Getting human rights right for all - Irene Oldfather

Too often it is those in our most deprived and marginalised communities, who sometimes seem the furthest away from legal protections around the quality of life that they can and should enjoy, who find the greatest difficulty being heard.

It is really important to know, understand and share that human rights are not a hypothetical academic conversation with no grounding in the real world. They are in fact standards by which we can right some of the wrongs in the system while empowering, ensuring accountability and participation and emphasising equality for those in need.

The appointment of the Scottish Human Rights Commissioner, Professor Alan Miller, in 2008 ushered in a new era in Human Rights in Scotland and put a spotlight on Scotland’s approach to implementation of human rights in our lives. One of his first tasks was to work with the Parliament’s Cross Party Group on Alzheimer’s, chaired by myself and supported by Alzheimers Scotland, to produce a Charter of Rights for People with Dementia and their Carers. It’s significant because it was the first ever example of the UN PANEL approach being implemented in Scotland.

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I think it’s generally agreed that it was an approach that worked, sitting alongside the National Dementia strategy and a range of implementation tools such as Dementia Champions and nurse consultants. The parallel workforce plan ensured that the workforce at all levels was appropriately trained to care for people with dementia, ensuring person-centred approaches. The overall package put people with lived and living experience of dementia at the very heart of policy and service development, ensuring they were empowered to claim and advance their rights.

Irene Oldfather is Director at the Health and Social Care Alliance Scotland (the ALLIANCE) and was formerly a Member of the Scottish Parliament.Irene Oldfather is Director at the Health and Social Care Alliance Scotland (the ALLIANCE) and was formerly a Member of the Scottish Parliament.
Irene Oldfather is Director at the Health and Social Care Alliance Scotland (the ALLIANCE) and was formerly a Member of the Scottish Parliament.

More recently, the worrying number of people in Scotland who have died from drug-related deaths is not just an avoidable harm, it is a human rights issue, as the Drugs Death Taskforce report describes. The rights of people with experiences of problem substance use are not currently being protected, respected or fulfilled in the way that many other people enjoy.

The call for a new National Mission to reduce drug-related deaths and harms, whereby an action plan to respect, protect and fulfil the human rights of all of those experiencing problem substance use is put in place, has become a national priority. This proposed Charter of Rights will be a tangible output to accompany the proposed Scottish human rights legislation to be introduced in this Parliamentary session.

The National Collaborative will follow a similar model to the Dementia one, with a call for evidence from communities and those with lived and living experience in the next weeks. The ensuing work will coproduce a legally enforceable Charter of Rights for people with problem substance and alcohol use which will include the right to health. In its implementation it will demonstrate how rights-based approaches can change communities and save lives. In addition, it will place responsibilities on duty bearers to action those rights.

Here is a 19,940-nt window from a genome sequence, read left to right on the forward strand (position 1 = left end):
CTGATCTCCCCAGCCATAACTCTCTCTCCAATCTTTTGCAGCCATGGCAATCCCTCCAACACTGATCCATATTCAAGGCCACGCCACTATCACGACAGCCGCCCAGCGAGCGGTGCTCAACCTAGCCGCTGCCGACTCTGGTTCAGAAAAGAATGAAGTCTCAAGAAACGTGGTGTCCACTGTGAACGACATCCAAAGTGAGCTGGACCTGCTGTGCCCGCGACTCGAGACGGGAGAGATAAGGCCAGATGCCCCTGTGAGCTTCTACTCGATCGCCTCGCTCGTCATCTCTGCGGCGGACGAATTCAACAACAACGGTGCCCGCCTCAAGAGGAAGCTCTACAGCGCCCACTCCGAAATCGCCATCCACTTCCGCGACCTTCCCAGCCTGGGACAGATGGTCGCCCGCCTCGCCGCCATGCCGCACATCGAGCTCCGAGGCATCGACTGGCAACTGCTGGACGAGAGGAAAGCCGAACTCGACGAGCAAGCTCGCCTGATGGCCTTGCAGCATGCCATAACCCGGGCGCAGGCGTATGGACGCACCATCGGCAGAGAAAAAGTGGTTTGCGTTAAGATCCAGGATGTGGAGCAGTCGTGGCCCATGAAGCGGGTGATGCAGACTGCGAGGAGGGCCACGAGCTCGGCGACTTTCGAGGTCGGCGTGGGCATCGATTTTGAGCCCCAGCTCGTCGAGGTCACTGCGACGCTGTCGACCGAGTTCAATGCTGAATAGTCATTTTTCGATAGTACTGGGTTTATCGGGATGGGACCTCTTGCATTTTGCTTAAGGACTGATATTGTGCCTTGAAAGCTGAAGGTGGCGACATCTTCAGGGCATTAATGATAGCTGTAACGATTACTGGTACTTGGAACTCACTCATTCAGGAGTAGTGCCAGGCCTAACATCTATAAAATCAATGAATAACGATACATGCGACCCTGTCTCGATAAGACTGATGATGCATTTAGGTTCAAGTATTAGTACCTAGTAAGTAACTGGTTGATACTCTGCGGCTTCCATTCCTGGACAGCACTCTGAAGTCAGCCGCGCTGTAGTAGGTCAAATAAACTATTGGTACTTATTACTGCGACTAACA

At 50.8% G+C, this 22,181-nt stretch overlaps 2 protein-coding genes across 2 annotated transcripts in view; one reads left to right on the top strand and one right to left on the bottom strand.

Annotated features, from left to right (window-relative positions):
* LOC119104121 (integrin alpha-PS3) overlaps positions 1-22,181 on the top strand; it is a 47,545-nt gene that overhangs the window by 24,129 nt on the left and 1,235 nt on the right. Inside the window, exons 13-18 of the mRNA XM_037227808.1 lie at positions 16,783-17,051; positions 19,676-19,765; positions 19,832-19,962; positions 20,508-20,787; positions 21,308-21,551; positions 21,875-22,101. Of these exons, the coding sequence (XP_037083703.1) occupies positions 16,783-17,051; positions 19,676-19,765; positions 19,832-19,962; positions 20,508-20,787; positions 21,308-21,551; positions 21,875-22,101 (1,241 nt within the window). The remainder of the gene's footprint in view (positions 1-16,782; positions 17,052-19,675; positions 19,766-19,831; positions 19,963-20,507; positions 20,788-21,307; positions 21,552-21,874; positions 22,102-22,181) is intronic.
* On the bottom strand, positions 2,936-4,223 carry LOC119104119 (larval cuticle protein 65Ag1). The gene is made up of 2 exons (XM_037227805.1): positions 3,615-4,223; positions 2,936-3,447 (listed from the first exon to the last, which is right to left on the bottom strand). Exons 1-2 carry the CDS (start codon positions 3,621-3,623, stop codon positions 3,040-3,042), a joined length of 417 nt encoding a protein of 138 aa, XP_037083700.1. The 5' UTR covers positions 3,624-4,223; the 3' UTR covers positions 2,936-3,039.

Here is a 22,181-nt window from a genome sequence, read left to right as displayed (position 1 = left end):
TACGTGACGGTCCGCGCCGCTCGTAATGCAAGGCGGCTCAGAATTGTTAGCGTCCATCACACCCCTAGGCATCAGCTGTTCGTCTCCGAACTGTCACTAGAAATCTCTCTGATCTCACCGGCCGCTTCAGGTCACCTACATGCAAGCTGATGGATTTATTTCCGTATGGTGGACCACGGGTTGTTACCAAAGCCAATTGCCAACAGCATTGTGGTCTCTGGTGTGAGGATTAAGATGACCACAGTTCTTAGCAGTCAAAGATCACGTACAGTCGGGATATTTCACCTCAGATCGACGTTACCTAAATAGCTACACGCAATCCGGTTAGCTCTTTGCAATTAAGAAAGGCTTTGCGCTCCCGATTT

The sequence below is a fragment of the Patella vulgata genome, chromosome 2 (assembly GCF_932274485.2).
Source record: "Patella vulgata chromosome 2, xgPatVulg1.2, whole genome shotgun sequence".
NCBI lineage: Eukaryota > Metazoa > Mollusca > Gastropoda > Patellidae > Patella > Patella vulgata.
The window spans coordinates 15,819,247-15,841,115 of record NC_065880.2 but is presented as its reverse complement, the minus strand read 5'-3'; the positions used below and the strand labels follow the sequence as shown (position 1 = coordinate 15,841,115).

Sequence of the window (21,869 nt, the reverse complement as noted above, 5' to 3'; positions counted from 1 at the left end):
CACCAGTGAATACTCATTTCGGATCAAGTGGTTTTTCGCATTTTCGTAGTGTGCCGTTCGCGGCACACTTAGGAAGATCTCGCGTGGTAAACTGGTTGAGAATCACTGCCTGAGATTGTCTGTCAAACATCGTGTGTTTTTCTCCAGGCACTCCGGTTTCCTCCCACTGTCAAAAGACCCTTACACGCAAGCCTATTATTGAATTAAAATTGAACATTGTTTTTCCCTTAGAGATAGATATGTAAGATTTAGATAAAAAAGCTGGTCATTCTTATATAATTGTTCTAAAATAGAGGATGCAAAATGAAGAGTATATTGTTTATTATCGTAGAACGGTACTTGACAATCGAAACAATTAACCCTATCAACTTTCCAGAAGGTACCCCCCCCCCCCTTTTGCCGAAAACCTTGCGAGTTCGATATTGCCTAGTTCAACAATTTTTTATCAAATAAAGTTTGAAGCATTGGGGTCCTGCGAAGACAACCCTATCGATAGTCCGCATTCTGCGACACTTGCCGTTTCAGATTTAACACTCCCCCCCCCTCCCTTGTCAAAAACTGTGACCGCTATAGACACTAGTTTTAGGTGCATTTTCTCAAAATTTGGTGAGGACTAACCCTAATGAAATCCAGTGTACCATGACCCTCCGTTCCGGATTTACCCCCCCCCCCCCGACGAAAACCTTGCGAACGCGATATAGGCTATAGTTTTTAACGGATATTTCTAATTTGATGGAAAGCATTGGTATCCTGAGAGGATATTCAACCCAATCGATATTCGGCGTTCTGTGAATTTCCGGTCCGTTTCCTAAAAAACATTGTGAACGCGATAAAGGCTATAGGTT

The ALLIANCE has a history of supporting rights-based approaches which was no more evident than in our work on the Covid-19 inquiry. Our engagement with a wide cross section of members demonstrated a range of concerns around Do Not Resuscitate (DNR), lack of information, poor and inconsistent communication with people about their health and wellbeing and stigma and discrimination – not least on the basis of age and other protected characteristics.

Last year, the ALLIANCE commissioned social research to undertake a piece of qualitative research exploring human rights in health and social care in Scotland. The report explores four case studies: what next for health and social care in Scotland; learning from the pandemic experience; human rights in healthcare education; and reflections and aspirations for Scottish National Action Plan2 (SNAP2). The report, launched at the end of February, will be used to inform the ALLIANCE’s wider work on human rights policy. The work calls for participation to be at the heart of service and policy design, ensuring respect for rights across both thematic and geographic communities.

Putting these rights-based programmes into demonstrable resourced actions, accompanied by implementation plans which are audited and monitored by those who have first hand experience, will be a necessary first step towards ensuring that we consign inequalities and stigma to the dustbin of history.

Irene Oldfather, Director of Strategic Partnerships and Engagement Health and Social Care Alliance Scotland (the ALLIANCE)

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